Giving my last post a bit more thought, let me try and be a bit more methodical than just posting a laundry list of questions... I'll start with the most essential one: does anyone have any data or experience on what the optimum UL ratio is for the 7027A / super-6BG6 is?

I may need to go make some measurements to figure that out, though I don't have all the bits 'n bobs needed to do that just yet. It seems to me that once the basic tube characteristic is linearized with g2 feedback, then any other feedback applied (including cathode feedback) will simply reduce distortion further. So I suspect if I can get the UL ratio tuned well first, then deciding what cathode feedback ratio to use will be a much simpler matter, provided there isn't some hidden gotcha or overlooked advantage lurking.
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Old 30th April 2013, 09:35 AM   #4
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As suggested here:
Best PP OPT 30-100W range
the OPT you want is not going to be cheap. Tertiary windings require quite some additional work and re-design but I think they are worth the price and represent the best solution even if you had tubes which usually do not require lower G2 voltage.
For cathode feedback you can ask for 10%. This should be enough to drastically reduce plate resistance even in pentode/tetrode connection. The amount of dB's depends on the tube and operations. However it should be in the range between 6 and 12 dB.
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Old 2nd May 2013, 09:17 AM   #5
hifiZen is offline hifiZen  Canada
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Thanks 45.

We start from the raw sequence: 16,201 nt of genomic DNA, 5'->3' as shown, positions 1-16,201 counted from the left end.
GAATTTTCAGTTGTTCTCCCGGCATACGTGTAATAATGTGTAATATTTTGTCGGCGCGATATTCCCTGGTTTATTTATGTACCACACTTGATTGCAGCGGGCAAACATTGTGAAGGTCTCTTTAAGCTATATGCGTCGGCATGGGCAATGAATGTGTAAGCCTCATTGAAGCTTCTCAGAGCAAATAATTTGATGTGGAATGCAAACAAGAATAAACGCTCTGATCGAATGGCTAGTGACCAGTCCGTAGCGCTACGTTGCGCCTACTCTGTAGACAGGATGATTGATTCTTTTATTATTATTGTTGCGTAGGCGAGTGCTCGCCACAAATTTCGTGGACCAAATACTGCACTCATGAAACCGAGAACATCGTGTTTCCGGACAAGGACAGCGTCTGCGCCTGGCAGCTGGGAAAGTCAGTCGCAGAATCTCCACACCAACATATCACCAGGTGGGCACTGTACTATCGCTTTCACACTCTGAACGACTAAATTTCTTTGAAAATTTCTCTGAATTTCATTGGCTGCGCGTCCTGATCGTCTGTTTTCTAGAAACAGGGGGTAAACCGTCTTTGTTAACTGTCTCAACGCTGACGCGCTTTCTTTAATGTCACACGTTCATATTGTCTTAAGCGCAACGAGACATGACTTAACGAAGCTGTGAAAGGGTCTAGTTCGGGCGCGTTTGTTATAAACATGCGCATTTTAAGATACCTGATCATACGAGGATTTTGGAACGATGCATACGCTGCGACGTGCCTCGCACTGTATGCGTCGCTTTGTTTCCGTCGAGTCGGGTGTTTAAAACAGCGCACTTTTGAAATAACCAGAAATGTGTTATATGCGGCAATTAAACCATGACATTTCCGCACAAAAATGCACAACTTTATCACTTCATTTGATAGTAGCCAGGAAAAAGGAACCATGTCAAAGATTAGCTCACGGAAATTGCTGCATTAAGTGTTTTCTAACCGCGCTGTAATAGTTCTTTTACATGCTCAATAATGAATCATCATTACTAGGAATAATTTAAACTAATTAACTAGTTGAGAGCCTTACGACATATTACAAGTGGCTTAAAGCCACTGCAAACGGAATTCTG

I know the OPTs won't be cheap, but I consider it a good place to put the budget saved by going with an oddball NOS tube instead of the high-demand / high-dollar audiophile stuff (300B, KT88, etc.). I think the investment is worthwhile - a good OPT and output tube are the foundation of the amplifier ... the preceding stages and power supply circuits can be changed around at relatively little expense.

10% sounds like a sensible value for the CFB windings.

I'm now reading the "Adjustable distributed load discussion" thread, so maybe I'll decide to try and measure my tubes with a transformer on hand, in the search for that optimal UL ratio.

-----

Anyone have any insights into the little plate chokes?

See attached schematic of the McIntosh MC40 output stage, which shows 2.2uF chokes. Strictly for stability, or is there more to it?
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File Type: png McIntosh MC40 Output Stage.png (107.2 KB, 517 views)
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Old 2nd May 2013, 11:22 AM   #6
JLH is offline JLH  United States
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CFB works best with high prevalence, high Mu tubes. It is a complete waste to use CFB with low to medium Mu triodes. The point of diminishing returns (required driver vs. lowered Rp) falls between 10% to 15% for most pentodes. You can go upwards to 20% with low prevalence, low amplification pentodes. However, your drive requirements can get ridiculous pretty quick if you don't think things through. I love CFB with high prevalence sweep pentodes. For example, a 6JG6 with 15% CFB basically becomes a triode with an Rp of 640 ohms and a Mu of 6.3